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XXXV.

" But mine the sorrow, mine the fault,

And well my life shall pay; I'll seek the solitude he sought,

And stretch me where he lay.

XXXVI.

“ And there forlorn, despairing, hid,

I'll lay me down and die; 'Twas so for me that Edwin did,

And so for him will I."

XXXVII. “Forbid it, Heaven!” the Hermit cried,

And clasp'd her to his breast; The

wondering fair one turn'd to chide'Twas Edwin's self that prest.

XXXVIII,
" Turn, Angelina, ever dear,

My charmer, turn to see
Thy own, thy long-lost Edwin here,

Restor'd to love and thee.

XXXIX.
“ Thus let me hold thee to my heart,

And every care resign:
And shall we never, never part,

My life--my all that's mine?

XL.

“ No, never from this hour to part,

We'll live and love so true;
The sigh that rends thy constant heart,

Shall break thy Edwin's too."

AN

ELEGY

ON THE

DEATH OF A MAD DOG.*

Good people all, of every sort,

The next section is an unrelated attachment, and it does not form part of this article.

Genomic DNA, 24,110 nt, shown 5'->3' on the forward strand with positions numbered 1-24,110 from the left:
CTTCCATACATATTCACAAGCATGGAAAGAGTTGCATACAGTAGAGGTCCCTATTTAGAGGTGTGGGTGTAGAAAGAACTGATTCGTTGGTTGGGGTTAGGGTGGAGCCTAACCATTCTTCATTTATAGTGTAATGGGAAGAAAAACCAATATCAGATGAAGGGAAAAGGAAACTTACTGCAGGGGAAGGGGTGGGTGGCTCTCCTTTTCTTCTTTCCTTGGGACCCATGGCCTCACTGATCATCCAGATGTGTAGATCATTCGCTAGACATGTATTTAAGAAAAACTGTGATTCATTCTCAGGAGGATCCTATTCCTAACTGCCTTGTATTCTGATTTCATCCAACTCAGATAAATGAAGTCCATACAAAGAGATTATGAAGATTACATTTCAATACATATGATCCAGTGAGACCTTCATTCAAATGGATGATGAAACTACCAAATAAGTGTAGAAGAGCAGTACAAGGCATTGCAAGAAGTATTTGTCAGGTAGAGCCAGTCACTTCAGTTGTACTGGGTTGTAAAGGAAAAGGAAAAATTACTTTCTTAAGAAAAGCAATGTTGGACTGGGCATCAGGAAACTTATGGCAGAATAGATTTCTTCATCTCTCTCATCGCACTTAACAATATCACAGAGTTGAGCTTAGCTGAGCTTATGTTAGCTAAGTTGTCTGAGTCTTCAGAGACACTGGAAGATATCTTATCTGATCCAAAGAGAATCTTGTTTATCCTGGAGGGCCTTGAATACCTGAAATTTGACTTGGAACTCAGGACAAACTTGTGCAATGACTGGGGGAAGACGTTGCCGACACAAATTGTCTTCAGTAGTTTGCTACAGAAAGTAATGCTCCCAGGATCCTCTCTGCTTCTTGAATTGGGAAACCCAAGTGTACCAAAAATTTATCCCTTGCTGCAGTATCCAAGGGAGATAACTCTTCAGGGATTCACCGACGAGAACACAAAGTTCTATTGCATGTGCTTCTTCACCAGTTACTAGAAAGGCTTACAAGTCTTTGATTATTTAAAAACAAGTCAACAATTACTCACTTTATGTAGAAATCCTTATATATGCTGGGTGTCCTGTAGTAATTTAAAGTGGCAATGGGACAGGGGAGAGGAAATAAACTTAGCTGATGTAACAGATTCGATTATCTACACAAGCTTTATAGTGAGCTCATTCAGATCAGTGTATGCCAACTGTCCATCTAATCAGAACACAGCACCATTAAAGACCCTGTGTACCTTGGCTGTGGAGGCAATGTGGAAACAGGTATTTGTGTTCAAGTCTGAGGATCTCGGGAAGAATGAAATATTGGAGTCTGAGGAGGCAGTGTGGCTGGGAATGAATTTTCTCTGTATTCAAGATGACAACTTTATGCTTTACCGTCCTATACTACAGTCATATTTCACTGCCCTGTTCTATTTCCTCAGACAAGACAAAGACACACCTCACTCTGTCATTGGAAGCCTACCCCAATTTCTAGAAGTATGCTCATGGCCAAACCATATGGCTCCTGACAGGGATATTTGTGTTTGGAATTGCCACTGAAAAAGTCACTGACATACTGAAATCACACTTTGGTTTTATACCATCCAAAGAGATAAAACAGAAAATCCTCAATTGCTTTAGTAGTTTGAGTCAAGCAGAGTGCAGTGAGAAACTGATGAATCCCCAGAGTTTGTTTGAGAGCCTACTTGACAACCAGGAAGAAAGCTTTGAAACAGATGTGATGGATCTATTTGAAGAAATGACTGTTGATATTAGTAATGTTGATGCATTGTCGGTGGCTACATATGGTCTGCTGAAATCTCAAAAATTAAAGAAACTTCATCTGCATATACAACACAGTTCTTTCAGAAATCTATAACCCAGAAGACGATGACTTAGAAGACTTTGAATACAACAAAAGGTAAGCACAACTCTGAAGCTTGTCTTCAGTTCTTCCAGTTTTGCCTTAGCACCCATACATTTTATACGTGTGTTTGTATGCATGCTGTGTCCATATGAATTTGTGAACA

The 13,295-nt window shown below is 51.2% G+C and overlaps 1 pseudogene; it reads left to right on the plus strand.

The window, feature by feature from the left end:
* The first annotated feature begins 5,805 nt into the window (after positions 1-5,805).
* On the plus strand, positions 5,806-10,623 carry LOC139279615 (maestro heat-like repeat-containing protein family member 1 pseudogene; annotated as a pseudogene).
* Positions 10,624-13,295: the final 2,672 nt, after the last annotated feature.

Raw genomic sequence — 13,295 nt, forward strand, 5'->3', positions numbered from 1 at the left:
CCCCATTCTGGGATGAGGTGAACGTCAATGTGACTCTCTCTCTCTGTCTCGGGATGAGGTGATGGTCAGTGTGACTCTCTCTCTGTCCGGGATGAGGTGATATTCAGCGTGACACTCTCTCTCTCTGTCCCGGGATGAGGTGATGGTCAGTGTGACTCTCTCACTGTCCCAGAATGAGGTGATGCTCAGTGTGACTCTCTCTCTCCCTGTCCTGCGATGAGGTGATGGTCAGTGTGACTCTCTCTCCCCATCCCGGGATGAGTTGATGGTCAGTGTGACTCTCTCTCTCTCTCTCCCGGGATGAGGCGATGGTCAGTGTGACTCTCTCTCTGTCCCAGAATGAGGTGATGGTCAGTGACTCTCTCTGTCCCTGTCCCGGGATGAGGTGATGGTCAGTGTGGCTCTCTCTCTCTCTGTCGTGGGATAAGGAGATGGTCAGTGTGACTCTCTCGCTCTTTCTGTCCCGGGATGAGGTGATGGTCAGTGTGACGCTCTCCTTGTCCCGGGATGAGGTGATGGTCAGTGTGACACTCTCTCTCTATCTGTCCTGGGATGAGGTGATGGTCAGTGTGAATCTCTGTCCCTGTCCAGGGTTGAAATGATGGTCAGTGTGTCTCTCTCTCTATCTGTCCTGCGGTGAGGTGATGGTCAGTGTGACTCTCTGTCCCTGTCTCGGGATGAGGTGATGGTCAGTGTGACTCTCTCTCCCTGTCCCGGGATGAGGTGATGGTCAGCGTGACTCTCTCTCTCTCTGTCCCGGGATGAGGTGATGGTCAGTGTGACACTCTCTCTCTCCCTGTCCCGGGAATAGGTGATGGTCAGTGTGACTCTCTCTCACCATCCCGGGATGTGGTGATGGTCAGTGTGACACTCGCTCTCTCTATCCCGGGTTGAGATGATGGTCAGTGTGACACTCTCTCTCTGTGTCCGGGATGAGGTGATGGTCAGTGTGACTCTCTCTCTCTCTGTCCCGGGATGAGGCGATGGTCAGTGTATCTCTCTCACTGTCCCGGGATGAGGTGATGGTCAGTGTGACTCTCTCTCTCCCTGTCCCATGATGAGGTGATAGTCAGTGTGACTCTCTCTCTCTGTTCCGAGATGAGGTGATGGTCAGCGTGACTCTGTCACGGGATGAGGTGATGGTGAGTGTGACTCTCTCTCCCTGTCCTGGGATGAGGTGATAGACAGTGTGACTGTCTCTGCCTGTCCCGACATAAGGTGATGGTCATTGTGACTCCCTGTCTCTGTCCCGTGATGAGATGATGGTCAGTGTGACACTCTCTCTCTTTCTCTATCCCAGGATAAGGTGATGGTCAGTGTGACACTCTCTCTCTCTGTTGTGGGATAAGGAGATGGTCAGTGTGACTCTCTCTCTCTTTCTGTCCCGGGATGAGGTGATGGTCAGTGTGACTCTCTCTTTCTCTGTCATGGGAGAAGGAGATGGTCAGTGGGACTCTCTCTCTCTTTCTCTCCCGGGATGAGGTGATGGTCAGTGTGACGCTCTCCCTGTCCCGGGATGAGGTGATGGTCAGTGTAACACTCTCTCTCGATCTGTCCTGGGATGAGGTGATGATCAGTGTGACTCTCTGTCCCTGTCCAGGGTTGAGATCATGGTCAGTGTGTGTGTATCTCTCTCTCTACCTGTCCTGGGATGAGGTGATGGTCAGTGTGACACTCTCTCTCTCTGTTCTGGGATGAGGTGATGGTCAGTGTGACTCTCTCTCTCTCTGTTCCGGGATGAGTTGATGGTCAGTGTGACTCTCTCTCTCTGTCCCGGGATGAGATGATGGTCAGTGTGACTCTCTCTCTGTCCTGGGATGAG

Give ear unto my song,
And if you find it wondrous short,

It cannot hold you long.

In Islington there was a man,

Of whom the world might say, That still a godly race he ran, Whene'er

he went to pray.

A kind and gentle heart he had,

To comfort friends and foes; The naked every day he clad,

When he put on his clothes.

And in that town a dog was found,

As many dogs there be, Both mongrel, puppy, whelp, and hound,

And curs of low degree.

This dog and man at first were friends ;

But when a pique began,
The dog, to gain some private ends,
Went mad, and bit the man.

* This, and the following poem, appeared in The Vicar of Wakefield, which was published in the year 1765.

Around from all the neighbouring streets

The wondering neighbours ran, And swore the dog had lost his wits,

To bite so good a man.

The wound it seem'd both sore and sad

To every Christian eye; And while they swore the dog was mad,

They swore the man would die.

But soon a wonder came to light,

That shew'd the rogues they lied ; The man recover'd of the bite,

The dog it was that died.

STANZAS

ON

WOMAN.

WHEN lovely woman stoops to folly,

And finds too late that men betray, What charm can sooth her melancholy,

What art can wash her guilt away?

The only art her guilt to cover,

To hide her shame from every eye, To give repentance to her lover,

And wring his bosom-is to die.

THE

TRAVELLER,

OR,

A PROSPECT OF SOCIETY ;

A POEM.

FIRST PRINTED IN MDCCLXV.

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